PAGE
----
You can’t be a chicken if you want to sell chickens in Barrio Otoya.
Ask Richard Sims, a long-time expat who is developing the southeast corner of Avenida 11 at Calle 15. He has been besieged by municipal inspectors in what he considers a vendetta orchestrated by someone high up in the municipal government.
He finally appears to have approval of his project after he printed up flyers about what he considers abuse of power and spent six days preaching to the members of the municipality’s administrative staff at their office. He never met Mayor Johnny Araya but he has been told that Araya read his literature.
The issue has more significance than just a property dispute. Araya is leaving the mayor’s job June 30 because he is the presidential candidate of the Partido Liberación Nacional. In fact, he is the front runner. Sims said he filed a formal municipal complaint against Jorge Villalobos, a close associate of Araya, alleging that Villalobos was the man who used his municipal position to keep ordering municipal inspectors to cause problems at the worksite. Sims joked that he has more visits from inspectors than even Intel Corp.
Unlike many expats who try to develop projects here, Sims is not a neophyte. He’s been here since the mid-1990s, has a U.S. law degree and an M.B.A. and has even taken some law courses here. He is fluent in Spanish.
The property is not particularly grand. It’s 240 square meters (nearly 2,600 square feet). It borders the noisy Heredia rail line and has no on-site parking. Sims originally wanted to construct apartments on the site, which had been occupied by a small food store, a pulpería. Sims thinks that he irked some would-be purchasers when he bought the property out from under them for about $25,000.
He managed to improve the property by putting a teak covering on the sun-bleached facade. To tear the structure down would expose the property to more restrictive setback requirements.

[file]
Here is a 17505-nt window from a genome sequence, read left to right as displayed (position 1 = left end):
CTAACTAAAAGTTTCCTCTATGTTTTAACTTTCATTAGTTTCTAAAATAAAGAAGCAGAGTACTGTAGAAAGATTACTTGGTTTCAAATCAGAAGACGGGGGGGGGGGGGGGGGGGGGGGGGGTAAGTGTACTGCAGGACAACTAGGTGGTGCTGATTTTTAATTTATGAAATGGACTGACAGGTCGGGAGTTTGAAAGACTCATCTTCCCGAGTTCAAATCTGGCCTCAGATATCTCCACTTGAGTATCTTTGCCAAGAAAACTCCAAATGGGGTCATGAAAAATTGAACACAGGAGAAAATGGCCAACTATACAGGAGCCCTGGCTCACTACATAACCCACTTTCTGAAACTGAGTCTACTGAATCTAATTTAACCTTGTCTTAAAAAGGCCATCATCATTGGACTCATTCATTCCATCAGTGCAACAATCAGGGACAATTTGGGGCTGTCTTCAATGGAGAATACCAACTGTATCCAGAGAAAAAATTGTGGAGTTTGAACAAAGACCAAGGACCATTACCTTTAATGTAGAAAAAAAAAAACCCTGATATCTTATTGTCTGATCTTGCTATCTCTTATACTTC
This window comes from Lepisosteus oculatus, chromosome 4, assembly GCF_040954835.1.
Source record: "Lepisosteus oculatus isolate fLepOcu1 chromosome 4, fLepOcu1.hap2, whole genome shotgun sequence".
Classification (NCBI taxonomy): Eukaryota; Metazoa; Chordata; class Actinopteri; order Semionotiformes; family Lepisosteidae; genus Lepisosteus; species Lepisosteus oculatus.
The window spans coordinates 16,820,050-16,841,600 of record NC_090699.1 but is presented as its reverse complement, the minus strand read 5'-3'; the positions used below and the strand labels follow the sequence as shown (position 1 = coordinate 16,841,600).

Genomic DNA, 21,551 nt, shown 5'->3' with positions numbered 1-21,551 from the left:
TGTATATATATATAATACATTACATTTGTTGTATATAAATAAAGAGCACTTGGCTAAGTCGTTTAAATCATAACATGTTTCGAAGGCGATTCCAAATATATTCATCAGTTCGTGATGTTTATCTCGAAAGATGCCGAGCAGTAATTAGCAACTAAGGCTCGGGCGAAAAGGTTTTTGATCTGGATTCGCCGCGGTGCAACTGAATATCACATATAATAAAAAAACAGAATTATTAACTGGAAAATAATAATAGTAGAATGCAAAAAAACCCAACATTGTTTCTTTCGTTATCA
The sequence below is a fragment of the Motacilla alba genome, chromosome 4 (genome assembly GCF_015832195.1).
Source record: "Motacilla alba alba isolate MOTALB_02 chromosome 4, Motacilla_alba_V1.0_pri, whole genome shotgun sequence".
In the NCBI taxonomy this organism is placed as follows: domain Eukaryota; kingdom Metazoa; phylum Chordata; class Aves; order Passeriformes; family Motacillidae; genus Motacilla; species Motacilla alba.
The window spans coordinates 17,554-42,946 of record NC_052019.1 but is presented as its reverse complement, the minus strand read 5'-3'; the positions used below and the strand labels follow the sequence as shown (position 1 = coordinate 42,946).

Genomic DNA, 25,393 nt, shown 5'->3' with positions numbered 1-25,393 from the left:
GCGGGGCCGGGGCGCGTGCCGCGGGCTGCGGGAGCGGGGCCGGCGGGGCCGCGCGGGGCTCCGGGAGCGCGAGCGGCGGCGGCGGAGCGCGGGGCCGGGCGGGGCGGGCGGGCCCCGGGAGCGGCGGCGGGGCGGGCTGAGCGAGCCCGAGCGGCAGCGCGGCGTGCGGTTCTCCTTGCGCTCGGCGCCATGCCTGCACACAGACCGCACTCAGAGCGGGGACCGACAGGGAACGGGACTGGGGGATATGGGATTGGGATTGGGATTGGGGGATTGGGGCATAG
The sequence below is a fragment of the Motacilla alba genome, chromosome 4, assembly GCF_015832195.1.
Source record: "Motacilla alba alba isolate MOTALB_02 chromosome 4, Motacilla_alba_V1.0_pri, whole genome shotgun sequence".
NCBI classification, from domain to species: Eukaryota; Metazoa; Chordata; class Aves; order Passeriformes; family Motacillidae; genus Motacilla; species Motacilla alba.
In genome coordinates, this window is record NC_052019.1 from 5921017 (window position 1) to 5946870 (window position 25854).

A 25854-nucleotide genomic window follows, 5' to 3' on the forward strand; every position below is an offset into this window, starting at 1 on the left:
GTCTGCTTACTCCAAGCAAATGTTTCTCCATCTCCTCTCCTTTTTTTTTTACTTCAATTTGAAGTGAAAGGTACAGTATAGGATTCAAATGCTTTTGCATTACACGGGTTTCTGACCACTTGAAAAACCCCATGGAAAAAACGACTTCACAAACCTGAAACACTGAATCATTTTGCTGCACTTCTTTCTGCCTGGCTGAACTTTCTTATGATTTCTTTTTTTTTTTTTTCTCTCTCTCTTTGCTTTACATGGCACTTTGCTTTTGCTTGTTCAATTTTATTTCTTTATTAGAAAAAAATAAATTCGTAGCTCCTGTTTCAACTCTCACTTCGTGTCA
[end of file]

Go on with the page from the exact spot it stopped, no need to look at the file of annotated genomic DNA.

A neighboring businessman said that he thought Sims might have brought some of his trouble on himself, but was not specific.
The plan to build apartments failed for lack of ready cash, Sims said, and his trouble started when he sought to build a small guard shack to safeguard the property. He tried for over a year. Meanwhile, building inspectors would arrive “faster than a 911 call” every time he tried to do any work. He even was fined for not having rain gutters, although the fine was cancelled when he installed them.
Eventually Sims decided that the area needed a mini-supermarket, and he began gathering permissions from various government agencies. He said sometimes various pieces of paper vanished after being handed in to municipal officials. But finally last December he submitted all the required documents and began preparing the site.
Sims admits that he did some work at night and on weekends to avoid municipal sanctions while he was waiting for final approval of his plans. He even had a confrontation with Sandra García, the vice mayor who spotted him working as she drove by the building. Later he showed up at her office to display all the permits, he said. Since then she has been a supporter of the project, he said. Ms. García will become mayor June 30 when Araya resigns.
From the first of the year until Easter week, Sims said he had many visits from inspectors. He said he hid to avoid being served with notices to stop work. Finally he got the idea for the flyer and began distributing them to neighbors in the area. Sims lives about three blocks away.
Then he decided to show up at the municipal offices repeatedly to lecture employees there on his travails. The flyer became part of the municipal complaint he files, Sims said.
Sims said that in other jobs he held he brought $10 million into the country in exchange for exported lumber products. But he allows that he is not rich and that the efforts with the municipality and nit-picking inspectors were costly.
His project is not done by any means. But he does have a large window that faces Avenida 11 where he plans to begin selling some food products toward the end of the week. Inside is a brick oven with racks to cook chickens. Eventually he wants to sell the chickens out of the food store window while he develops plans for a coffee and sandwich shop in another part of the building. He already has installed the plumbing, including facilities for the handicap.
Some of his customers most likely will be municipal inspectors with whom he has developed personal relationships in recent years.